South Africa 23.2.2018 09:27 am

Former SANDF colonel faces possible death penalty in South Sudan court

Former SANDF colonel faces possible death penalty in South Sudan court

Endley was arrested in August, 2016 and first appeared in court on February 13.

Former South African National Defence Forces (SANDF) colonel, William John Endley, could be sentenced to death on Friday when he faces a South Sudan court in Juba, charged with conspiracy to overthrow the government.

In addition to the charges of conspiracy and the supply of weapons the South African national has also been accused of espionage, waging an insurgency, sabotage, terrorism and illegal entry into South Sudan, Reuters reported.

Endley formerly served as an adviser to rebel leader Dr Riek Machar, the leader of the Sudan People’s Liberation Army in Opposition (SPLA-IO) who is in exile in South Africa.

South Sudan, the world’s newest country, has been embroiled since 2013 in a civil war between the SPLA-IO and government forces loyal to incumbent President Salva Kiir.

Endley was arrested in August, 2016 and first appeared in court on February 13.

According to his defence which has argued against the charges, Endley was only performing his duties as a security contractor to help Machar’s forces integrate into the South Sudanese Army prior to being arrested.

His lawyer Gardit Abel Gar said that six witnesses had been served with a notification to testify, including a government minister.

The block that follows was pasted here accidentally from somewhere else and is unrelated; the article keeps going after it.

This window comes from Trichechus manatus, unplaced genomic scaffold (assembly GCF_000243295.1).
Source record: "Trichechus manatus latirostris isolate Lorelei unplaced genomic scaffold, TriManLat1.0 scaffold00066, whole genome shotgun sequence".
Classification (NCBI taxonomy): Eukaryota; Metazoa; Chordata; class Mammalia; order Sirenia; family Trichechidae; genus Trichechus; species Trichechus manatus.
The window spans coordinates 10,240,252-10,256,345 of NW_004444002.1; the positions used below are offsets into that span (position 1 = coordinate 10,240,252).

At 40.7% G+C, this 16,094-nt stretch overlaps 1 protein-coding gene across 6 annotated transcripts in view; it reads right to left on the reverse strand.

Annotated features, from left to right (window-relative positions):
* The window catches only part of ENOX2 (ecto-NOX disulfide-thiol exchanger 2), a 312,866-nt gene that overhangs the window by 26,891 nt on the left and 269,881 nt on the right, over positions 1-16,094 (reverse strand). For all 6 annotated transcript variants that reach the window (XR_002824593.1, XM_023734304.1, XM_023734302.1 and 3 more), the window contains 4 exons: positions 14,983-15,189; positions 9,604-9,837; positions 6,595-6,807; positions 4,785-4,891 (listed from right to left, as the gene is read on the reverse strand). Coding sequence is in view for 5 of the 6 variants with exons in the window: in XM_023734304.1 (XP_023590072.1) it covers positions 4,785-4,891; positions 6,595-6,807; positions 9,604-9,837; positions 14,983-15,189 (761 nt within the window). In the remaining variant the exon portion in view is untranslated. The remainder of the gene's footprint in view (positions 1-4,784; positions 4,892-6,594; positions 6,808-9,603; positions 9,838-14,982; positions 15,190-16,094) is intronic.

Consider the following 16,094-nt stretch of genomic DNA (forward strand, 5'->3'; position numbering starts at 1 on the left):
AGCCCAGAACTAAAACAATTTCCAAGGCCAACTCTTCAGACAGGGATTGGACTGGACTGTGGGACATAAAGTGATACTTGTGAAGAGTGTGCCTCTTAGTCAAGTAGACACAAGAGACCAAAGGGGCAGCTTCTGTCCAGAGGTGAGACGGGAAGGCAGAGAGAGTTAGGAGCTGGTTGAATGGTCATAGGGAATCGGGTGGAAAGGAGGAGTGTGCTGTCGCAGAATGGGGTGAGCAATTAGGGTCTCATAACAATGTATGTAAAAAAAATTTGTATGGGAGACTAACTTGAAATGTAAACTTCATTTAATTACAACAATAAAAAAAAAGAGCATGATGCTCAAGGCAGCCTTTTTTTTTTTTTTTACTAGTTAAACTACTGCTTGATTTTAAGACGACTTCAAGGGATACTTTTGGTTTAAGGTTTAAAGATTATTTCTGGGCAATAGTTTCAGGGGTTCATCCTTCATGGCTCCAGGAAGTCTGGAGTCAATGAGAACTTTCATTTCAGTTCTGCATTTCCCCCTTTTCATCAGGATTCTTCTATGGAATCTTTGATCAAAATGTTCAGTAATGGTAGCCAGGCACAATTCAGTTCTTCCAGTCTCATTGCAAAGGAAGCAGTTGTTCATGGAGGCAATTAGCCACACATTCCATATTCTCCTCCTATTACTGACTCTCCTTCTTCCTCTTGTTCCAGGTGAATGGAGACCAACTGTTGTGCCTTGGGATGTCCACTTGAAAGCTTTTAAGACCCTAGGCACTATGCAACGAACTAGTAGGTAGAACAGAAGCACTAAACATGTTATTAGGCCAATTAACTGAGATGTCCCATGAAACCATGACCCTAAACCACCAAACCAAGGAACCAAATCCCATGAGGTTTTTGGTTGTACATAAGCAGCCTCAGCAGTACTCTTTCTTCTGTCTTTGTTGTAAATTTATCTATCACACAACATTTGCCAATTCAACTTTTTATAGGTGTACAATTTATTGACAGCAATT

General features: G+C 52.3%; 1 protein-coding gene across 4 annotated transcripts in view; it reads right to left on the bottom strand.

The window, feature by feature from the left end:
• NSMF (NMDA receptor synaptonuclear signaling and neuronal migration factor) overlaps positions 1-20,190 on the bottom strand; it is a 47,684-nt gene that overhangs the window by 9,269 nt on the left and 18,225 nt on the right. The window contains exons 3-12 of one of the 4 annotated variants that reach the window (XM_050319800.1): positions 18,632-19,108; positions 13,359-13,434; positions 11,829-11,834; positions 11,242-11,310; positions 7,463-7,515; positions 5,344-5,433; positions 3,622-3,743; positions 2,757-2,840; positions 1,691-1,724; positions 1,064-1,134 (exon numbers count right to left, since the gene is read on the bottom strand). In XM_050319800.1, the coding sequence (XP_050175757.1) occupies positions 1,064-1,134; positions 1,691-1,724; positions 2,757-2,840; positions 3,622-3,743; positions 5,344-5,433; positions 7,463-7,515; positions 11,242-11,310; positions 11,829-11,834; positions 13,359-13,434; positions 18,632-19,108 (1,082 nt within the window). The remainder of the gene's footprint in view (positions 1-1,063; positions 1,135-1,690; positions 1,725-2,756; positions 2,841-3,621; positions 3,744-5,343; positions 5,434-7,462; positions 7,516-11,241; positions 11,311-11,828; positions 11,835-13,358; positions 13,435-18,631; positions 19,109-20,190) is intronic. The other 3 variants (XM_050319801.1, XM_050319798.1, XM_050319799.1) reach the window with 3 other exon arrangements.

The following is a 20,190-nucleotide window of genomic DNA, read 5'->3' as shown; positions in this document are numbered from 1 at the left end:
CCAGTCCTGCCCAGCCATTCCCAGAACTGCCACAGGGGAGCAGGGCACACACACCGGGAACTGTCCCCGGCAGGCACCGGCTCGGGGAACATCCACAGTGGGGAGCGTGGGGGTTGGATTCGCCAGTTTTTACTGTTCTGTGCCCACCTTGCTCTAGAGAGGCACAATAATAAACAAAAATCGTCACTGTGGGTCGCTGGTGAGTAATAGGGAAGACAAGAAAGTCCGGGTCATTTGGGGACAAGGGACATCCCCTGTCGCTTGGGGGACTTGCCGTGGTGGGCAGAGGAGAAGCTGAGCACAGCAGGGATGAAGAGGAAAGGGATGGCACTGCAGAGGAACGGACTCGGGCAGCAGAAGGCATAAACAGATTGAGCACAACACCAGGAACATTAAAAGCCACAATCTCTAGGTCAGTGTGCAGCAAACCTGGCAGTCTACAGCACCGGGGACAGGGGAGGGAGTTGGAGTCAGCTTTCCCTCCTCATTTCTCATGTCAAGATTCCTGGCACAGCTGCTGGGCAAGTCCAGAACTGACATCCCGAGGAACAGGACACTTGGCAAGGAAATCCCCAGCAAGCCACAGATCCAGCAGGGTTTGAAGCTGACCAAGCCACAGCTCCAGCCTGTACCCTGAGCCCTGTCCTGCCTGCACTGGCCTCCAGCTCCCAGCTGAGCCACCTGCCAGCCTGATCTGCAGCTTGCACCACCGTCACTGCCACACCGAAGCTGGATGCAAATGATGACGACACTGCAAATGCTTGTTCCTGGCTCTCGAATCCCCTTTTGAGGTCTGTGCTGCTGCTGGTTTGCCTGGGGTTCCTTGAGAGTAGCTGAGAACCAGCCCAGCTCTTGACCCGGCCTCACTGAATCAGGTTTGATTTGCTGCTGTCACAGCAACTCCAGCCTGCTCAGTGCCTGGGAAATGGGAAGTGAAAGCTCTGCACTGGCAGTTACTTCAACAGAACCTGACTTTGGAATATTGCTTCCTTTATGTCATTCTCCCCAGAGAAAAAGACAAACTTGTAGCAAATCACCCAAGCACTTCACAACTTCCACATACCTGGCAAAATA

Dramatically none of the witnesses called by the defence appeared culminating in presiding judge Ladu Eriminio Sekwat to state that the defence case was closed.

Endley also worked in Iraq as a private military contractor doing demining following his retirement from SANDF engineers.

James Gatdet Dak, Machar’s former spokesman, has also been sentenced to death for incitement and conspiracy against Kiir’s government.

South Sudan won independence from the north in 2011, however, in the subsequent civil war tens of thousands of people have been killed and a third of the population displaced many of them to refugee camps in neighbouring Uganda – creating Africa’s biggest refugee crisis.

The future is not looking promising either with recent talks on power sharing in the Ethiopian capital, Addis Ababa, stalling and ongoing clashes erupting despite a ceasefire signed in December.

The ceasefire agreement was intended to revive a 2015 peace deal, which lasted less than a year before collapsing.

– African News Agency (ANA)

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